Don't repeat yourself (DRY)
Duplication (inadvertent or purposeful duplication) can lead to maintenance nightmares, poor factoring, and logical contradictions.
Duplication, and the strong possibility of eventual contradiction, can arise anywhere: in architecture, requirements, code, or documentation. The effects can range from mis-implemented code and developer confusion to complete system failure.
The DRY (Don't Repeat Yourself) Principle states: Every piece of knowledge must have a single, unambiguous, authoritative representation within a system.
Don't repeat yourself
In software engineering, don't repeat yourself (DRY) is a principle of software development, a principle aimed at reducing repetition of information of all kinds, especially useful in multi-tier architectures. The DRY principle is stated as "Every piece of knowledge must have a single, unambiguous, authoritative representation within a system." The principle has been formulated by Andy Hunt and Dave Thomas in their book The Pragmatic Programmer. They apply it quite broadly to include "database schemas, test plans, the build system, even documentation." When the DRY principle is applied successfully, a modification of any single element of a system does not require a change in other logically unrelated elements. Additionally, elements that are logically related all change predictably and uniformly, and are thus kept in sync. Besides using methods and subroutines in their code, Thomas and Hunt rely on code generators, automatic build systems, and scripting languages to observe the DRY principle across layers.
Applying DRY Rule
Also known as Single Source of Truth, this philosophy is prevalent in model-driven architectures, in which software artifacts are derived from a central object model expressed in a form such as UML. DRY code is created by data transformation and code generators, which allows the software developer to avoid copy and paste operations. DRY code usually makes large software systems easier to maintain, as long as the data transformations are easy to create and maintain. Tools such as XDoclet and XSLT are examples of DRY coding techniques. An example of a system that requires duplicate information is Enterprise Java Beans version 2, which requires duplication not just in Java code but also in configuration files. Examples of systems that attempt to reduce duplicate information include the Symfony, web2py, Yii, Play Framework and Django web frameworks, EiffelStudio, Ruby on Rails application development environment, Microsoft Visual Studio LightSwitch and Enterprise Java Beans version 3.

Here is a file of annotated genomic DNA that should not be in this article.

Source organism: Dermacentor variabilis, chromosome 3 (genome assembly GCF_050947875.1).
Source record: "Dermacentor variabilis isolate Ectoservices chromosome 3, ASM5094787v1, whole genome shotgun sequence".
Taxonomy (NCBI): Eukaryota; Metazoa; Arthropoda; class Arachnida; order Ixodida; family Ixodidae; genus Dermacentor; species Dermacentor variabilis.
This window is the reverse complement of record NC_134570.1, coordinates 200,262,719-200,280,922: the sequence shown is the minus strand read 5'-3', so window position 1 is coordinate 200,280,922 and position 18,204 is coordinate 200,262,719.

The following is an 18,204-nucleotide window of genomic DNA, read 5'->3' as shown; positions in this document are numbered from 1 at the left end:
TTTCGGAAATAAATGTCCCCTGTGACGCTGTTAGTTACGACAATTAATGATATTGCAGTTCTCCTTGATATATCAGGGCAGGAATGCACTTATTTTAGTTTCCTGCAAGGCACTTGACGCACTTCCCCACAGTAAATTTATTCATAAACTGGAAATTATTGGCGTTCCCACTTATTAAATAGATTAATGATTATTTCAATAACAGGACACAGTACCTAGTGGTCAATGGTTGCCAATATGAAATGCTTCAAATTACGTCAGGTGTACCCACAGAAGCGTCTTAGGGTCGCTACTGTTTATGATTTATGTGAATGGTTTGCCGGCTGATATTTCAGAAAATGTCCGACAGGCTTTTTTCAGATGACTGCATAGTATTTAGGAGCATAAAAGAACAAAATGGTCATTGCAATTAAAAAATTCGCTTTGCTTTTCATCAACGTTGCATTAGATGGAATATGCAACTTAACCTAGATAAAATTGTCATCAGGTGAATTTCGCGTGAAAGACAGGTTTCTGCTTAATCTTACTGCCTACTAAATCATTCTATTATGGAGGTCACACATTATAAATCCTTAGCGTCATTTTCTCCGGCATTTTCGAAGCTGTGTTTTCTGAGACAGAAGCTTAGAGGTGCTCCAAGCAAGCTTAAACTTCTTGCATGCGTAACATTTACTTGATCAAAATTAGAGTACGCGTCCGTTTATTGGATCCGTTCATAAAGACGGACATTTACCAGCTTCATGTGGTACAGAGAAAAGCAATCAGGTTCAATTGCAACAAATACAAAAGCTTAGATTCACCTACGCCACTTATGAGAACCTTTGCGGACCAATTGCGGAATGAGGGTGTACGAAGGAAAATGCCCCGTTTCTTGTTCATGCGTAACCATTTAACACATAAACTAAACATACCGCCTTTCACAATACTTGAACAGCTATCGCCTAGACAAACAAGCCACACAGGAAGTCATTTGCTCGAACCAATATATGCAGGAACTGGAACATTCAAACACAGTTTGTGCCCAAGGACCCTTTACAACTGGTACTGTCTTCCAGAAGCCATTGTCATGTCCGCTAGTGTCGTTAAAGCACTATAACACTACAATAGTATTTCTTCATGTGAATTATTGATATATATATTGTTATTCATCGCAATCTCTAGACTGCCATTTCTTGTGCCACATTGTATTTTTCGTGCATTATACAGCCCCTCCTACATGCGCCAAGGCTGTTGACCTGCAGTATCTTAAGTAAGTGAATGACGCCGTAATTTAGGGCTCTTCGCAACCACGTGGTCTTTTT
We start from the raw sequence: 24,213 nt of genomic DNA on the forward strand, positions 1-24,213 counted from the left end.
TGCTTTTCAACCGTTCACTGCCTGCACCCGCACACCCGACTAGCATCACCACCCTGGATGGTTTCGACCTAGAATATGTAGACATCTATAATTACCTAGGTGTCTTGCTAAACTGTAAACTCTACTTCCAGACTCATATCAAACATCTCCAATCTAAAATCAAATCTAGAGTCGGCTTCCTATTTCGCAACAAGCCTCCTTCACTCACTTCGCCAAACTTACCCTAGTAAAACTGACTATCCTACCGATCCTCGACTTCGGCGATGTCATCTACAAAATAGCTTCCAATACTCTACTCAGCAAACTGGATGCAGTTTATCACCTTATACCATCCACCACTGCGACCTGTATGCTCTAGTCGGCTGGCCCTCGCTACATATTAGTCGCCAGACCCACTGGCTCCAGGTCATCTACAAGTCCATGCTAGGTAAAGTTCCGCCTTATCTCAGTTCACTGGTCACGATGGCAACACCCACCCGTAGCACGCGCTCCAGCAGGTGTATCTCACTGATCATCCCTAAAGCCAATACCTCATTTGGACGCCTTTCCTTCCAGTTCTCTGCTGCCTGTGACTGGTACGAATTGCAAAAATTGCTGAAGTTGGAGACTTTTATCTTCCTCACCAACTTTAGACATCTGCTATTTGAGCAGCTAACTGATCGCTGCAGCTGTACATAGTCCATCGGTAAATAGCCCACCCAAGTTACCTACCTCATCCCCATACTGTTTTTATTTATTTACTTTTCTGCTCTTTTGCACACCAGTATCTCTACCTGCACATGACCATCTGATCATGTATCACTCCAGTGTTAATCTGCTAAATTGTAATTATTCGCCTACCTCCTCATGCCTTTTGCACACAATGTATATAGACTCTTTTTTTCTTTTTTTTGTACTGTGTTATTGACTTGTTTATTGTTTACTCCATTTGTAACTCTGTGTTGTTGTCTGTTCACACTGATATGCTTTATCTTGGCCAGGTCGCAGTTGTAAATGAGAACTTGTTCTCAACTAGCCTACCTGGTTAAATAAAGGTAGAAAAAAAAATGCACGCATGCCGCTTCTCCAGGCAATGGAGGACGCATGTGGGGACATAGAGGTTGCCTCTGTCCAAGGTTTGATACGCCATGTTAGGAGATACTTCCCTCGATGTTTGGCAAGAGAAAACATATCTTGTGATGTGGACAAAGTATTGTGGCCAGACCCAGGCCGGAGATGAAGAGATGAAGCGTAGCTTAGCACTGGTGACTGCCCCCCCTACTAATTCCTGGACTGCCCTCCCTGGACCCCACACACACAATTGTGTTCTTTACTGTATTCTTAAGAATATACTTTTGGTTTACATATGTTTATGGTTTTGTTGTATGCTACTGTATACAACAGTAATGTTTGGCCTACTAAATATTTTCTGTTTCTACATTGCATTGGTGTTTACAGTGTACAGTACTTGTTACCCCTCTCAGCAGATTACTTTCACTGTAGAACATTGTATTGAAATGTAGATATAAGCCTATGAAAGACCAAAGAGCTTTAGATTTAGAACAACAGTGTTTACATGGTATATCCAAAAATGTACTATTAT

DRY vs WET solutions
Violations of DRY are typically referred to as WET solutions, which is commonly taken to stand for either "write everything twice" or "we enjoy typing".
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